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Jabo v. YMCA of San Diego County (2018)

September 28, 2018

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In a precedent-setting case involving landowner liability, Horvitz & Levy LLP obtained a published opinion in favor of defendant YMCA, thereby avoiding plaintiffs’ claims for millions of dollars in wrongful death damages.

The family of a man who died of sudden cardiac arrest while playing soccer on defendant’s premises filed a wrongful death lawsuit claiming that defendant had a duty to use an automatic external defibrillator (AED) on decedent. The trial court granted summary judgment for defendant, ruling that defendant owed no common law or statutory duty to the decedent to use an AED.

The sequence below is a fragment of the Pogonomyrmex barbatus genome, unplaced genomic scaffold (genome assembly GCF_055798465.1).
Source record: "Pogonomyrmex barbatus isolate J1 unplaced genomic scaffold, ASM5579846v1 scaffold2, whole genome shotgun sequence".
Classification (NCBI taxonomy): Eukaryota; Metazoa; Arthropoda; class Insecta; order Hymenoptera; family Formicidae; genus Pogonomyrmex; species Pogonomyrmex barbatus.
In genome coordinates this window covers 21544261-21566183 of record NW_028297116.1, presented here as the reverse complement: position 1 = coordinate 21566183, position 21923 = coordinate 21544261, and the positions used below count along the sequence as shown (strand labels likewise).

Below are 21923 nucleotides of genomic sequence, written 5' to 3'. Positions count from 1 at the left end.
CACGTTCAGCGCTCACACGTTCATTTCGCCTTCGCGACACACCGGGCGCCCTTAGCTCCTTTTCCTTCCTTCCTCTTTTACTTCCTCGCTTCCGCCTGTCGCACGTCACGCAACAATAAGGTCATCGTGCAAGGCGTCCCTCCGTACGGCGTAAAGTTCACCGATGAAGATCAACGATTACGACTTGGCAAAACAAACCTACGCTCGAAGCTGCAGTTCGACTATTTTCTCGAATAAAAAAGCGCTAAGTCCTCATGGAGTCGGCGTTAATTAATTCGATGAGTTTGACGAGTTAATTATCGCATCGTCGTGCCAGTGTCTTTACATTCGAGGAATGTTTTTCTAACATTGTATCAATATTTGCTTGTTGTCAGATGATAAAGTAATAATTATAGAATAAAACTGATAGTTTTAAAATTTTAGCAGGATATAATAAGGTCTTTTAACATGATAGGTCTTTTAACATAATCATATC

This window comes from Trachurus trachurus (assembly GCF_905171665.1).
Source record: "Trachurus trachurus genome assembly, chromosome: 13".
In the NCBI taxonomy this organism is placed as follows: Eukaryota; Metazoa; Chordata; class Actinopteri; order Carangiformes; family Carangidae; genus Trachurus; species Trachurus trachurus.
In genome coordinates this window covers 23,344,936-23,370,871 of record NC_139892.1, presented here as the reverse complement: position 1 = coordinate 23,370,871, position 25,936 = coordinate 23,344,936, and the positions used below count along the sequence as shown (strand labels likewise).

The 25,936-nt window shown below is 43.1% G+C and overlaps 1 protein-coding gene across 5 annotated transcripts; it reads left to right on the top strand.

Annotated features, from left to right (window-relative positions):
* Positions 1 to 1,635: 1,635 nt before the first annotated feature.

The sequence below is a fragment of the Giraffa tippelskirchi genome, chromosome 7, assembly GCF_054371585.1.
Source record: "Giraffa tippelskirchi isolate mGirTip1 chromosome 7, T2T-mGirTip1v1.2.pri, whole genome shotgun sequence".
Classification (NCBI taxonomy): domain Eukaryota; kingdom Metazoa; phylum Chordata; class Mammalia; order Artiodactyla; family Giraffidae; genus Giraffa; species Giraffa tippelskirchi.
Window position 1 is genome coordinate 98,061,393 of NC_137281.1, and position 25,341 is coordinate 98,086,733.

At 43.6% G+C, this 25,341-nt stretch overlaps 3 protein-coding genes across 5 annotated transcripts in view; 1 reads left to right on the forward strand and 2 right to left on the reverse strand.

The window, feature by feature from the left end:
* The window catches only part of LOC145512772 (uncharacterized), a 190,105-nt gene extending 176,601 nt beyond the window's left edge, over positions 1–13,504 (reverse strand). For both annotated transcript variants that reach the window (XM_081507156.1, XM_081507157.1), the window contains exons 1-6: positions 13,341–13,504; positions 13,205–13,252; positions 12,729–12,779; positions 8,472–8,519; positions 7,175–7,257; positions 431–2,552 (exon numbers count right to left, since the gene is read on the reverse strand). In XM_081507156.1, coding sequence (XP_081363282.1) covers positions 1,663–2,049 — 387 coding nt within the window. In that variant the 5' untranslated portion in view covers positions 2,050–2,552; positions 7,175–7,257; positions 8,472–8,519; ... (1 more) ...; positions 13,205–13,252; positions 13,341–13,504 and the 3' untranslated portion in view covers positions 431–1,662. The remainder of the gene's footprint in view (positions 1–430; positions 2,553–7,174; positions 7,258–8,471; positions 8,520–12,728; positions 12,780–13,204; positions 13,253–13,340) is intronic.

The California Court of Appeal (Fourth District, Division One) affirmed 2-1 in a lengthy published opinion by Justice Huffman, with Justice Aaron dissenting. The court held that defendant owed no duty to use an AED on an adult who was a permissive user of defendant’s premises under a rental agreement with a private soccer league. The court held that although defendant owes a statutory duty to its members to acquire and maintain AEDs and train its staff on proper AED use, it did not owe this same duty to a non-member participating in a private soccer league. And the court concluded that the YMCA owed no common law duty to the plaintiff because athletes assume the risk of cardiac arrest during strenuous activities, and businesses that voluntarily acquire and maintain AEDs “should not be penalized” by imposing a common law duty in addition to any statutory duty.

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